I sort of feel like I've read enough to know that I should wear one whenever I am indoors in any place that is not my own home. I should also carry one whenever I am outdoors and be ready to put it on whenever anyone is nearby.
There is no way to reduce risk 100%, but we can reduce it to pretty low by:
- Social distancing in the sense that we minimize going out where we could encounter other people--especially in poorly-ventilated indoor places
- Social distancing in the sense of putting as much space (and air) between you and others outside your household when you do go out
- Universal mask wearing, especially indoors
- Good hygiene (cleaning surfaces, washing hands, not touching face, etc)
The even better news is emerging evidence from multiple countries and situations/studies that show that universal masking reduces the severity of Covid-19 illness if you do catch it. The idea is that viral load matters. The higher the viral load, the more severe the illness.
- Try to avoid situations where you can be exposed to the virus.
- Assume that everyone is contagious (even though usually, it's less than 1%, often much less than 1% of the population.)
- Then minimize your exposure.
The shaped 2-layer cotton masks I sew are fine for essential shopping trips and the occasional doctor visit. The problem is finding masks that are comfortable enough to wear when being active (walking, biking, gardening.)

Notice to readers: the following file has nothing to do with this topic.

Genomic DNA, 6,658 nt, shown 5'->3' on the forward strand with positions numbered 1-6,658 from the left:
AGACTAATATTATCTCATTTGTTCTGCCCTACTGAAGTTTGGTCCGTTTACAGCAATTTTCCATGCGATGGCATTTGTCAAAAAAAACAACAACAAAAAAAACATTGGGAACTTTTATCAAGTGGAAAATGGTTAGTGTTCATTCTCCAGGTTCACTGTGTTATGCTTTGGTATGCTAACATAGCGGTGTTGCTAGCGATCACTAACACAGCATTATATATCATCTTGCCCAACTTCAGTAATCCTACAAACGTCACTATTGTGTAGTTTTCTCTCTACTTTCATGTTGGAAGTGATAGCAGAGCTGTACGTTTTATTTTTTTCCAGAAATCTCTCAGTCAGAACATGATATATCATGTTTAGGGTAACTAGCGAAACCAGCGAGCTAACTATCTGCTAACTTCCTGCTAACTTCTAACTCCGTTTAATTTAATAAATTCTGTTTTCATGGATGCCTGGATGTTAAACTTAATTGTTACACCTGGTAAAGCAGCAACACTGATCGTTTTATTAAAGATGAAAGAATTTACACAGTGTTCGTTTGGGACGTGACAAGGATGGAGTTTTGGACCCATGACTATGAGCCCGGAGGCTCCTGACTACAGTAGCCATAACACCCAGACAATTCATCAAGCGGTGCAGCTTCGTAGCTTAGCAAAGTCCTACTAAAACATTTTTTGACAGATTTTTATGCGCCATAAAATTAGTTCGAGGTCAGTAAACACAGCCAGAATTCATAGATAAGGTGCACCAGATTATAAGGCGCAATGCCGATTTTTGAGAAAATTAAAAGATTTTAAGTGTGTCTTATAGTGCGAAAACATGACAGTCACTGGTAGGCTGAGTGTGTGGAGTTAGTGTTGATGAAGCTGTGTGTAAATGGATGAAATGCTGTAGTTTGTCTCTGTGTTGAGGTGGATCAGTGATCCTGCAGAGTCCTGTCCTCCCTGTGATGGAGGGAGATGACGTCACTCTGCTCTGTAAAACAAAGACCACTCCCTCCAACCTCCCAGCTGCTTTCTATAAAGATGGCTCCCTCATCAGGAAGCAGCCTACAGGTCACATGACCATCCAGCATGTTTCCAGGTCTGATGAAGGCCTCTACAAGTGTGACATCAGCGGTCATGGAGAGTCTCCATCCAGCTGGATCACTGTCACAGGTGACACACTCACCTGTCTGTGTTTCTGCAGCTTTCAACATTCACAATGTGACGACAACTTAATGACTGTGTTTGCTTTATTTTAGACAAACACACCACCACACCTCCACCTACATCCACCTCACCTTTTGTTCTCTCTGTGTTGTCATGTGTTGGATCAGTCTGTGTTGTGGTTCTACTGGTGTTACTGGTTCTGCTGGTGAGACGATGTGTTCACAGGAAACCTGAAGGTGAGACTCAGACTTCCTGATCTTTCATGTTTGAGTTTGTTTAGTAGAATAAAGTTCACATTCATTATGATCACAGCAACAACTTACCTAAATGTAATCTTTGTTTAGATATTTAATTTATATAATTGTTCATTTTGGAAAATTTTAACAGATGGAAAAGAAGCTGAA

I made some gaiter-style masks with poly/lycra knit sewn into a tube, with a ponytail port at each end. They were comfortable enough to wear for exercise, but a recent article said that gaiter masks might be worse than nothing. That made no sense.
Fortunately, Professor Brent Stephens wrote 6000 words about what we know and don't know about masks, different materials, and Covid-19. What kind of mask should I be wearing to protect against COVID-19?
He has some thoughts on Gaiter-Gate, which I need not replicate here. Go read his analysis on why that gaiter measurement (with no control) is highly suspect. Other scientists pointed out that the measurement that showed a "fleece gaiter" was worse than a bare face at containing droplets might have been measuring fleece fiber shedding instead of droplets.
Professor Linsey Marr wrote how she runs with a gaiter and doubles it up when anyone is nearby. She posted a presentation on the blocking efficiency of neck gaiters. The bottom line is that the thin kind that I sew blocks 50-90% of particle sizes that matter when worn in a single layer. When doubled over, they block 90% over the entire range.
The airbrush and spray bottle produce large droplets that, in the absence of a mask or neck gaiter, land on glass slides attached to the opposite manikin’s face. When either neck gaiter was affixed to the spraying manikin, no droplets were observed on the opposite manikin. Thus, the neck gaiters are 100% efficient at blocking these droplets from reaching the opposite manikin’s face.
I know that I sound like a broken record, but the best mask is the one that you will keep on.
Anyway, I am heartened from all of this advice from scientific experts. It makes Covid-19 less scary. I have enough to worry about with the elections and the census.
In other news, this pandemic has made me read up on indoor ventilation and reminded me of sick building syndrome. I was the canary in the goldmine for that and remember being treated like I was crazy. One doctor even told me that he ordinarily sends patients who present with my symptoms to psychiatrists but he didn't think that was my problem; after all, I don't dislike technology and chemicals if I decided to major in it. I'm assembling a blog post with very interesting things I learned. I even ordered test equipment for my home.
The mask series.